(Note: All the names have been changed to protect the guilty.)
Not long ago, I became Membership Chair of an organization I’ll call San Antonio Mystery Writers Association (even though it isn’t). Weeks went by before I was told that I needed to talk to the previous chair to get the box of materials so I could perform my duties. The chapter called it “The Membership Box,” but hereinafter I shall call it “The Box.”
“Rosa” had not been attending the meetings for quite some time, and I had never met her, so I asked the current treasurer for her phone number and email address. I phoned her, but the call went to voice mail, so I left a message asking for her to call me. I explained what I wanted so she would not think it was a sales call.
I also emailed her a request for the box of materials, even offering to go pick them up at her house, if needed.
A week passed and I did not receive a response, so I left another message and emailed her again.
Another week went by, so I asked the treasurer for her address. All SAMWA had was a post office box number. I told the president of the organization, and she said we would just have to wait for her to contact us.
Several more weeks went by, and I was asked to do some work with the membership forms.
“What membership forms?” I asked.
“The ones in The Box.”
I had only the forms for the people who had joined after I took office. The rest of the forms were in – you guessed it – The Box.
I went online and used a website to locate her address.
I was determined to track her down. If I can write about how a sleuth manages to find out information, surely I could do it myself.
I found three different addresses and a phone number that was different from the one I had tried. I dialed the phone number, but it was disconnected.
I found out from the Internet that she worked in one of the public libraries in town. When I went there and asked for her, the young man went into the back room and said she was not available.
“Will she be in tomorrow?” I asked.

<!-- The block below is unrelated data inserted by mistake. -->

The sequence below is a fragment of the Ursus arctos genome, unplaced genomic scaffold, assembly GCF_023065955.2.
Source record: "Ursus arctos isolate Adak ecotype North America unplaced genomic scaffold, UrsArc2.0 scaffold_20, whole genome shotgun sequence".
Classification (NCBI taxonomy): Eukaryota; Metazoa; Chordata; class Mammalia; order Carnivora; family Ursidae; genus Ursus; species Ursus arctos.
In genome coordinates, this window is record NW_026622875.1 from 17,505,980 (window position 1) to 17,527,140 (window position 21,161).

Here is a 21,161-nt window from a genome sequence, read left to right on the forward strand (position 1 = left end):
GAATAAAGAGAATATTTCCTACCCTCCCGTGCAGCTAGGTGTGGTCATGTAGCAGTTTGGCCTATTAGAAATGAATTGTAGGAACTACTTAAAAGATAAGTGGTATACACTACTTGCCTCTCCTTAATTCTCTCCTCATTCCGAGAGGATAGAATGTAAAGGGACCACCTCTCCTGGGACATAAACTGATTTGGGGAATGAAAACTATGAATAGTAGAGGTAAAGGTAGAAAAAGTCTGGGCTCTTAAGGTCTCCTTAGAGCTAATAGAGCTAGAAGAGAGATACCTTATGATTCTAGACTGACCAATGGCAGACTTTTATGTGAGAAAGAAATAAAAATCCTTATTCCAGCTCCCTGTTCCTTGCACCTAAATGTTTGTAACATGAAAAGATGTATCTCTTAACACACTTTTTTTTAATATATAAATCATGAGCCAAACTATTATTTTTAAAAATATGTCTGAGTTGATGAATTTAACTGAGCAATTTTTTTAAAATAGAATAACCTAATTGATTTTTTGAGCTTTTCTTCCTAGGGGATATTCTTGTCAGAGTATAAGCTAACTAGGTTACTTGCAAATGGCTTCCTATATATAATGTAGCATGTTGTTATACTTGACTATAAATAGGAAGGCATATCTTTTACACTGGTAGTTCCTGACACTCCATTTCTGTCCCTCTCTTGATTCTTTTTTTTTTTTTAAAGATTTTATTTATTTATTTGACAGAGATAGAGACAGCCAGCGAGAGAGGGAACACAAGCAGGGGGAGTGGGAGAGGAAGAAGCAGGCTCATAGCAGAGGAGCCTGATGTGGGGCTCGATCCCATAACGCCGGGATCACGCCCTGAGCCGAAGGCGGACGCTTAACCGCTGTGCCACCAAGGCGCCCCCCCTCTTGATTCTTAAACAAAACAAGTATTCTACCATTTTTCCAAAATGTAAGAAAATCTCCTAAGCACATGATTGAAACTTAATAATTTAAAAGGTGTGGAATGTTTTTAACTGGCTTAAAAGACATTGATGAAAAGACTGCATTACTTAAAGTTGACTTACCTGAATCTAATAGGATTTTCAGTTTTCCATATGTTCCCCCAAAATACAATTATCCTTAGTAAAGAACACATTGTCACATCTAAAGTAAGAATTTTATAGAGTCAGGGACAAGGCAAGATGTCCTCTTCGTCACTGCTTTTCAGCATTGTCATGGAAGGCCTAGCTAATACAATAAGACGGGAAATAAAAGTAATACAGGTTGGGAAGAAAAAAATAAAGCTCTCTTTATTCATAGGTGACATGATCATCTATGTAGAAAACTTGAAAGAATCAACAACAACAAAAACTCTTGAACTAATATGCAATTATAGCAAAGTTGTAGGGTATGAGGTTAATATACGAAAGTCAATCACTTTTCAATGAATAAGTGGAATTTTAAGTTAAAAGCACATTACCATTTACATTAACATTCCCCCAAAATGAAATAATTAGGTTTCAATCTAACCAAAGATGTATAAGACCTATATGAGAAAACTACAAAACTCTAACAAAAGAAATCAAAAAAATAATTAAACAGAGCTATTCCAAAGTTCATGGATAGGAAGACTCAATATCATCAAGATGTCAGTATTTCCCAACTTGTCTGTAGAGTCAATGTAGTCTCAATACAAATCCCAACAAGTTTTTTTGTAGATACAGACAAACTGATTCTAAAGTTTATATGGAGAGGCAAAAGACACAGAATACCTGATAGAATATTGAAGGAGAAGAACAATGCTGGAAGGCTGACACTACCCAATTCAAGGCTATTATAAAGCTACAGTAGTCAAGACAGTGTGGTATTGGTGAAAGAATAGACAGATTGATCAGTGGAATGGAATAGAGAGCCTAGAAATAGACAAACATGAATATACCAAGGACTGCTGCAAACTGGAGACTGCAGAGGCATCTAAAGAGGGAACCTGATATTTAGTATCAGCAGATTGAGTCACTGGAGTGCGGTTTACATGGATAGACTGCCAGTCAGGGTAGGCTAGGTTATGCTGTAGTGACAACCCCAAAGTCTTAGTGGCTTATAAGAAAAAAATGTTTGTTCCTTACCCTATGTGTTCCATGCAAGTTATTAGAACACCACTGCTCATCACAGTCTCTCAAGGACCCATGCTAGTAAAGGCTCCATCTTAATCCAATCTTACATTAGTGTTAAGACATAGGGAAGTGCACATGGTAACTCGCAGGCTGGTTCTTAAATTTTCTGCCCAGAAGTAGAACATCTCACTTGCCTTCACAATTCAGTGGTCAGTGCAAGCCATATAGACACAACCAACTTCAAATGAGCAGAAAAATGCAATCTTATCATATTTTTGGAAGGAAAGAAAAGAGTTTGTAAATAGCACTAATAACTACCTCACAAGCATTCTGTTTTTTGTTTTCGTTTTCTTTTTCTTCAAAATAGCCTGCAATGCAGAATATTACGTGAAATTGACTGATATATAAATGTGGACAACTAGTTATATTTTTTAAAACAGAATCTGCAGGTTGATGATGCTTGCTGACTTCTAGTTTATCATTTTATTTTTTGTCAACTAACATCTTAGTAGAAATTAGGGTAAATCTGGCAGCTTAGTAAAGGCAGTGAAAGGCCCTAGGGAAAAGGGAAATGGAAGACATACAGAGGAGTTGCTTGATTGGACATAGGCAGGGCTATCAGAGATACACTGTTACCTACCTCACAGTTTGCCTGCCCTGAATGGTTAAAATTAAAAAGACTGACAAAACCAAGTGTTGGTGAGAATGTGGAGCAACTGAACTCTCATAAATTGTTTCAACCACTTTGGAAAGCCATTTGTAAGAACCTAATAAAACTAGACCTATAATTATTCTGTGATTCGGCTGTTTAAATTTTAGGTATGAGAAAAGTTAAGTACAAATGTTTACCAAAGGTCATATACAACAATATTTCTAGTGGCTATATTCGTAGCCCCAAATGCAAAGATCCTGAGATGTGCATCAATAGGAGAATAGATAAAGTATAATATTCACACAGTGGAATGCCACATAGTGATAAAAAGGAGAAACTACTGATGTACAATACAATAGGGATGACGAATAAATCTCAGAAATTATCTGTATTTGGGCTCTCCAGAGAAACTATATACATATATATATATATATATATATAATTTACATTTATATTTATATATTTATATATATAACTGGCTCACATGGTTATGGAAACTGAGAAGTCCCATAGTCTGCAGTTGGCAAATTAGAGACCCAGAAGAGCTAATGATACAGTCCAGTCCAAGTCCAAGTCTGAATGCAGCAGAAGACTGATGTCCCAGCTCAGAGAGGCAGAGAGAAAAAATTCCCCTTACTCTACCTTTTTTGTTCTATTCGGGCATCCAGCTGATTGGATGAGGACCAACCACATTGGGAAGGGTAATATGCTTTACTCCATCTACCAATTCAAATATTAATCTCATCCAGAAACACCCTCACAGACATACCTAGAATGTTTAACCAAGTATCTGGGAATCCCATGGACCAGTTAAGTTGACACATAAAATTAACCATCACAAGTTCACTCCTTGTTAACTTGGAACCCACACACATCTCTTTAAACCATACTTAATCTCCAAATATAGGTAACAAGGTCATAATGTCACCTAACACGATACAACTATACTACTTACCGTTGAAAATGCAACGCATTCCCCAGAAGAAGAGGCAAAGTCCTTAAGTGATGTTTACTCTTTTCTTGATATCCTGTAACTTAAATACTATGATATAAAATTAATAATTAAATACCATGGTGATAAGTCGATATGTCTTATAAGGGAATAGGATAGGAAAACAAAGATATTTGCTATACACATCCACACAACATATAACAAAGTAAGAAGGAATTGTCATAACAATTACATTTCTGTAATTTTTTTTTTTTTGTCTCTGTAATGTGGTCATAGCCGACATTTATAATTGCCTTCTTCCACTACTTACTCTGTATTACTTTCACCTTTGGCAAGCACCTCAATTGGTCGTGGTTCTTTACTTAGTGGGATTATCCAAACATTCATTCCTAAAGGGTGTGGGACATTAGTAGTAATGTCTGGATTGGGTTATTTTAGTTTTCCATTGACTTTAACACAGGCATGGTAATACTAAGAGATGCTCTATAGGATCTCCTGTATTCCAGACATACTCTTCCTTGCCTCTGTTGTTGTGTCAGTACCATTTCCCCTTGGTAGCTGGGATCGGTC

“I’m not sure.” He looked at me as though he thought I might be a collections agent or bounty hunter.
Would I receive the same answer every day? Perhaps he had been the victim of a bill collector or process server and did not want to help me find her. He even might become an obstacle in my caper.
I was now determined to locate The Box. My terrier instincts kicked in. If she wasn’t at work, maybe she was at home. I decided to try the first address on the list, 803 W. Aberdeen. (Don’t try to find it. I changed everything for this story.)
I went to that address even though it was 30 minutes from my house. The numbering system seemed not to be quite right, so I stopped at a McDonald’s nearby and asked what their street address was so I could work backward.
After finding 805 W. Aberdeen, I assumed the next house was 803. I did not find a street number, just a faded place on the curb where the number probably once was. The house I found looked haunted, with an unpainted exterior, loose boards on the porch, and yellowed lace curtains in the windows. It did, however, have four mailboxes on the wall beside the front door.
An electric bill peeked out from one of the mailboxes attached to the house.
Hoping it was not illegal to just look at a piece of mail, I pulled it up just enough to see the address, which turned out to be 801. That meant that 803 was the vacant lot between 801 and 805.
Well, perhaps it was E. Aberdeen. I drove there. It was now a doctor’s office, housed in a relatively new building.
I had another home address from the web, but one said “Oak Street” and one said “Oak Lane.” I found both on the city map, but they were both 30 minutes from my house—in different directions.
I decided to try the library again before I drove to those addresses. Just in case the guard dog (excuse me, her fellow librarian) was going to hide his friend from me, I used a little deception. I carried with me a brightly wrapped present. It was not for her, of course. It was just to get past the young man.
The next day, I went to the library, casually held the package in full view and asked for her again. He looked at the present and said, “She’s in the shelves somewhere.”
When I said, “Can you describe her for me? I don’t know what she looks like,” he looked puzzled, but he did describe her well enough for me to find her.
Once I located her, I looked around to make sure our discussion would not be overheard since I had a bad feeling about what she was going to tell me. I didn’t want to embarrass her.
First, I introduced myself and told her that we would really like for her to join SAMWA again. She graciously replied that she was too busy, with school and work.
I then asked if I could go to her house to get the box, or perhaps she could bring it to the library for me to pick up.
She said, “I threw it away. I had paid for everything in it anyway.”
“Even the lapel pins that cost three hundred dollars?”
“Little gold pins?”
“Yes,” she replied.
“I never had those.”
That was not what the president had told me, but I know a lost cause when I see one.
So I now have no membership box and no pins, but I did get my man. Er, woman. At least I did not have to go to the two addresses to find out The Box no longer existed. My task was finished. Unsuccessful, but finished.
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